Even money: Odds that return the exact amount of the original bet. Exotic Bet: Betting options beyond point spreads, moneylines and game totals. Proposition bets, specials and parlays are the most common types of exotic bets. Exposure: Amount of money a bettor or bookmaker stands to lose on any given wager.

Favorite: Any side priced with a negative number. Two Final Four games are played prior to the National Championship game. First half bet: A wager that focused on the result of the first half in sports like basketball, soccer and football. The most popular first half betting odds are spread, moneyline and game total options. A variety of team and player props are also offered as first half bets. Fixed odds : When a wager is placed, and a bookmaker accepts it, the line becomes fixed odds.

Also a term for moneyline odds. French Open : Second of four women's and men's Grand Slam tennis tournaments that are played over two weeks in late May and early June. Futures bet : A wager placed on an event that will take place in the near or distant future. Futures are also offered in soccer, major horse races, plus golf and tennis tournaments. If a baseball game total is set at 7. Graded Bet: A wager that bookmakers officially mark as a winner, a loser, or a push, once a competition has ended.

Winnings, or push refunds, are paid out after a bet has been graded. If there are seven games on the NFL schedule, the line may be set at Half ball handicap: Soccer betting odds where 0. Half time bet : Wagers placed on the outcome of just the second half of a competition.

Half time bets can be placed during intermission or as live wagers once the second half begins. Handicap: Betting odds set by a bookmaker that are designed to level the playing field. New Orleans may have a If the Saints win by eight or more points - they cover the handicap and produce winning wagers.

Handicapper: A bettor who researches matchups and then places a bet. Also applies to tipsters who publish predictions on various sporting events. Handle: Total amount of money a bookmaker accepts on a single game or event. Hedge : Most common with parlay betting and as a risk management tool.

Hedging a bet consists of betting on the opposite side of an original wager to set up a guaranteed return. A hedge bet may also be placed to reduce the initial risk on a potential losing wager. Home field advantage: The perceived benefit a team gains when playing in familiar settings at their home stadium.

Hook : A half point added to point spreads and game total odds. A hook guarantees a wager will not be graded as a push. One side will win and one side will lose. If bet: A member of the parlay family, an If Bet consists of two or more wagers. In play betting: Wagers placed after an event after it has started. Also known as LIVE betting, bookmakers post multiple in-play betting options throughout most major sporting events.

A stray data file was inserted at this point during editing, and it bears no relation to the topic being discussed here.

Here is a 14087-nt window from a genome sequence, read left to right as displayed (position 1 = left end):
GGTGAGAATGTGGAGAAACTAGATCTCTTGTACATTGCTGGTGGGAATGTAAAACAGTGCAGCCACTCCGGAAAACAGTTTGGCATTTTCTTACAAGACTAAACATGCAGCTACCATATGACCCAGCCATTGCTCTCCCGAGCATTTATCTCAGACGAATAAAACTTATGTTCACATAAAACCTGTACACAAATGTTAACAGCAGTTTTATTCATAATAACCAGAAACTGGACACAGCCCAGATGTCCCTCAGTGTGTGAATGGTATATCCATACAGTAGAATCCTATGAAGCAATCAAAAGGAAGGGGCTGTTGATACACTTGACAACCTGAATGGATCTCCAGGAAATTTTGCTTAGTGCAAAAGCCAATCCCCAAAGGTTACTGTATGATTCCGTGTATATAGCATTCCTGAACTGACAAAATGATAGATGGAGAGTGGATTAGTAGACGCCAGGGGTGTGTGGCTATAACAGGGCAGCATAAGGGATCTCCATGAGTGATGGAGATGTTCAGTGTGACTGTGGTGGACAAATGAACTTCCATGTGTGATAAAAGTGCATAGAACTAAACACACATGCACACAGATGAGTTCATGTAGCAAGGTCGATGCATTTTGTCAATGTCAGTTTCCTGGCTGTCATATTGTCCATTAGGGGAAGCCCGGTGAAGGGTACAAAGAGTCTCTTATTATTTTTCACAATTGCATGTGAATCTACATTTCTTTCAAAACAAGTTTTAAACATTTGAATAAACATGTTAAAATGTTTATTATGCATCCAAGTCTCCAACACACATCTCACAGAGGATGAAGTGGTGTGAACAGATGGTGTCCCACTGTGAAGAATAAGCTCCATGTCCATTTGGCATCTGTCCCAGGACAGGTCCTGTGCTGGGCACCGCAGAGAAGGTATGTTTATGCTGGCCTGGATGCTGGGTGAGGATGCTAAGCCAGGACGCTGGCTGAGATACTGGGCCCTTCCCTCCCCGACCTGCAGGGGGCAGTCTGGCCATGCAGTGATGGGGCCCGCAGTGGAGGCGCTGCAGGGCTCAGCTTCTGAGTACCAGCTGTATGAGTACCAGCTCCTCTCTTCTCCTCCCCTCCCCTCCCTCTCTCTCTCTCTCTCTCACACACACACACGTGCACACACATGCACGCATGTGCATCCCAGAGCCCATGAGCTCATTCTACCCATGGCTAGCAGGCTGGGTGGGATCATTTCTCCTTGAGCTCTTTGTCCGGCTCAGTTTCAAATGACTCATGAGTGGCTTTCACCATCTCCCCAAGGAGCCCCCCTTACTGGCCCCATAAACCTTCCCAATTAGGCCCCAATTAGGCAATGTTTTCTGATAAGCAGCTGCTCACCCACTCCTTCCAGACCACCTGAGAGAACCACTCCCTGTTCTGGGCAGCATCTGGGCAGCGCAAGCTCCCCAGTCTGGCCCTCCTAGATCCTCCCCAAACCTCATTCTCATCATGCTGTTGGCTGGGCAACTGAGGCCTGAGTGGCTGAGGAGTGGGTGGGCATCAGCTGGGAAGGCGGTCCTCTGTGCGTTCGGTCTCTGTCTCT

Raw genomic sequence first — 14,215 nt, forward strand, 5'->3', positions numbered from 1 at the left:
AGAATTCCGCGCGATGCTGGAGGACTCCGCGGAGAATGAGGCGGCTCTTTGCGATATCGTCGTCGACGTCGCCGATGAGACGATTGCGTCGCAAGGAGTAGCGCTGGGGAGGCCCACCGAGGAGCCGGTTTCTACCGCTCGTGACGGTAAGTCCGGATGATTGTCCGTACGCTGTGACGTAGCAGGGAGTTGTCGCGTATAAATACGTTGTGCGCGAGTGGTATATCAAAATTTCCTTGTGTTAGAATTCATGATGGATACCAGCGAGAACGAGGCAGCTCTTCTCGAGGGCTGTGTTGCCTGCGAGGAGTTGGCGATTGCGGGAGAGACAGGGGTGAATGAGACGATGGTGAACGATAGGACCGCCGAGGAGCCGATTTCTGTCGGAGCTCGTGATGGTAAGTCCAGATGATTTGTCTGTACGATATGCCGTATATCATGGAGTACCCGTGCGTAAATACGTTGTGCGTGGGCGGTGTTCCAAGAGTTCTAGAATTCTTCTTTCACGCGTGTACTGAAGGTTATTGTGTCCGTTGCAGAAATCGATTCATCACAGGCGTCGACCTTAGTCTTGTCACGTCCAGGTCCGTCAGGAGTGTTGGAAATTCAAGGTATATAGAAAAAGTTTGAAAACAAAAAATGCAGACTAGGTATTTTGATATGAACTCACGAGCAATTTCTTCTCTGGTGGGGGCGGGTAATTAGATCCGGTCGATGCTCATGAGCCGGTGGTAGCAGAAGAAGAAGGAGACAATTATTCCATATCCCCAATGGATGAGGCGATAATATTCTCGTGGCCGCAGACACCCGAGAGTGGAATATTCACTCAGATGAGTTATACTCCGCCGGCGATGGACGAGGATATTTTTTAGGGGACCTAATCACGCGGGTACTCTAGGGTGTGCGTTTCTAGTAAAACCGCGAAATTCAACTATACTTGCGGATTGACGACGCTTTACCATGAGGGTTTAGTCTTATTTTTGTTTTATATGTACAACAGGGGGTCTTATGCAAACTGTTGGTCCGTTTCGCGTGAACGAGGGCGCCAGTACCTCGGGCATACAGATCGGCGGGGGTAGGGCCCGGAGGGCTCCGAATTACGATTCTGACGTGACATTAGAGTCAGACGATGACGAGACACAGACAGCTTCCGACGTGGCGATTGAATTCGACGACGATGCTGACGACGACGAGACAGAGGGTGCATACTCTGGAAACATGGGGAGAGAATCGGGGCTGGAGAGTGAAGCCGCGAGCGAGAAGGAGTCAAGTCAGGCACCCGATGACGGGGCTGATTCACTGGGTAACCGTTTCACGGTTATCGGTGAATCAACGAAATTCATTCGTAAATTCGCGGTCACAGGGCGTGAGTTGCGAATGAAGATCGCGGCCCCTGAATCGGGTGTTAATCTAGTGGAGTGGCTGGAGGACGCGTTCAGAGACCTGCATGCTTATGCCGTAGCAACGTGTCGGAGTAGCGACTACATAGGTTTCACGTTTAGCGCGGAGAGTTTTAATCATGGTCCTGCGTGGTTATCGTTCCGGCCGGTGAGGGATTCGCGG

Joint favorite: Two or more sides posted with the same betting odds on the same event. Juice : Also known as vigorish, juice is set by bookmakers and is attached to spread and total betting options. If Minnesota Kentucky Derby: First jewel in the Triple Crown of thoroughbred racing.

Laying points : Betting on a favorite. A wager on Dallas, as a The Cowboys need to win by at least points to cash a winning ticket. Layoff: Used by bookmakers and players to reduce risk on a certain market. Parlay bettors may have an option to place a layoff wager on both sides of the last open bet on a ticket to set up a guaranteed profit. Limit: Bookmakers set various high and low wagering limits that vary by sport and betting options.

As part of a proper bankroll management system, players should set and follow personal betting limits. Line: Betting odds posted by a bookmaker. Linemaker: Same as a bookmaker, a person or group that sets daily betting lines and prices. Listed pitchers: Appear with daily baseball betting odds. Live betting : Also known as in-play wagering, live betting is offered once a sporting event begins. Spreads, moneylines and totals are adjusted and re-posted as a match plays out.

Prop options, like next goalscorer and correct final score, are also available. Lock: Term often used by tipsters to tempt bettors into buying handicapping advice. Death and taxes are the only true locks in life. Longshot: A perceived inferior side that is also known as an underdog.

Longshot prices are always displayed as positive prices. Masters Tournament: First of four major Grand Slam golf tournaments. Middle : Cashing tickets on both sides of a betting option. Bettors have an opportunity to middle when a point spread moves up or down prior to a match. The MLB draft is five rounds and most of the players selected will be assigned to minor league teams.

Moneyline : A straight up bet, without any point spread, where bettors need to predict the outright winner. Multiple bets: Same as parlay, multiple bets are a single wager that consists of at least two sides on a single ticket. All sides must win or push to cash winning multiple bets. MVP: Player honored as most valuable to their team during the regular season or playoffs.

Wagering on who will be named the Most Valuable Player is a popular futures betting option in professional sports. Nap: Similar to a lock, a nap is a handicappers suggested best bet on a daily betting card. No action: Betting options cancelled by a bookmaker are graded as no action. Original stakes are returned to bettors.